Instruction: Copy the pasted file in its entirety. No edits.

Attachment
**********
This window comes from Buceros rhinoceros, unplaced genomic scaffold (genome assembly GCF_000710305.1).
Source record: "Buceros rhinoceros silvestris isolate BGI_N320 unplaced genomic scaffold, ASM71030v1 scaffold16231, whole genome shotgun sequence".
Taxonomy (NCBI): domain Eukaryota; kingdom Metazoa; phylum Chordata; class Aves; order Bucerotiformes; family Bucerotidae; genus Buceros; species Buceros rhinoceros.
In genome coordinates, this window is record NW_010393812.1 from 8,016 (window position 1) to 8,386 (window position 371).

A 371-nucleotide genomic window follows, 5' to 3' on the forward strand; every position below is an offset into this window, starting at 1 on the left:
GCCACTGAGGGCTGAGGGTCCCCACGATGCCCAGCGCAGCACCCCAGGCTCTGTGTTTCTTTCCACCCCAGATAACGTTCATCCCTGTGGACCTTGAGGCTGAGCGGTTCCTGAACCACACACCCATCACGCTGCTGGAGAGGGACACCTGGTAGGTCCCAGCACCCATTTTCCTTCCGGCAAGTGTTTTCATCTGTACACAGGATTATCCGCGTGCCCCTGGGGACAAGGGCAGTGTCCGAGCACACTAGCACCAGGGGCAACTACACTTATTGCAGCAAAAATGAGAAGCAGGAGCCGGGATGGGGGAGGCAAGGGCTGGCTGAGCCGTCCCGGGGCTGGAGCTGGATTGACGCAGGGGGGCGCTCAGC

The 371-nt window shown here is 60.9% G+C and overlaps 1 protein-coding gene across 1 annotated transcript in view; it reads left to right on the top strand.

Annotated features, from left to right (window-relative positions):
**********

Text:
This window comes from Buceros rhinoceros, unplaced genomic scaffold (genome assembly GCF_000710305.1).
Source record: "Buceros rhinoceros silvestris isolate BGI_N320 unplaced genomic scaffold, ASM71030v1 scaffold16231, whole genome shotgun sequence".
Taxonomy (NCBI): domain Eukaryota; kingdom Metazoa; phylum Chordata; class Aves; order Bucerotiformes; family Bucerotidae; genus Buceros; species Buceros rhinoceros.
In genome coordinates, this window is record NW_010393812.1 from 8,016 (window position 1) to 8,386 (window position 371).

A 371-nucleotide genomic window follows, 5' to 3' on the forward strand; every position below is an offset into this window, starting at 1 on the left:
GCCACTGAGGGCTGAGGGTCCCCACGATGCCCAGCGCAGCACCCCAGGCTCTGTGTTTCTTTCCACCCCAGATAACGTTCATCCCTGTGGACCTTGAGGCTGAGCGGTTCCTGAACCACACACCCATCACGCTGCTGGAGAGGGACACCTGGTAGGTCCCAGCACCCATTTTCCTTCCGGCAAGTGTTTTCATCTGTACACAGGATTATCCGCGTGCCCCTGGGGACAAGGGCAGTGTCCGAGCACACTAGCACCAGGGGCAACTACACTTATTGCAGCAAAAATGAGAAGCAGGAGCCGGGATGGGGGAGGCAAGGGCTGGCTGAGCCGTCCCGGGGCTGGAGCTGGATTGACGCAGGGGGGCGCTCAGC

The 371-nt window shown here is 60.9% G+C and overlaps 1 protein-coding gene across 1 annotated transcript in view; it reads left to right on the top strand.

Annotated features, from left to right (window-relative positions):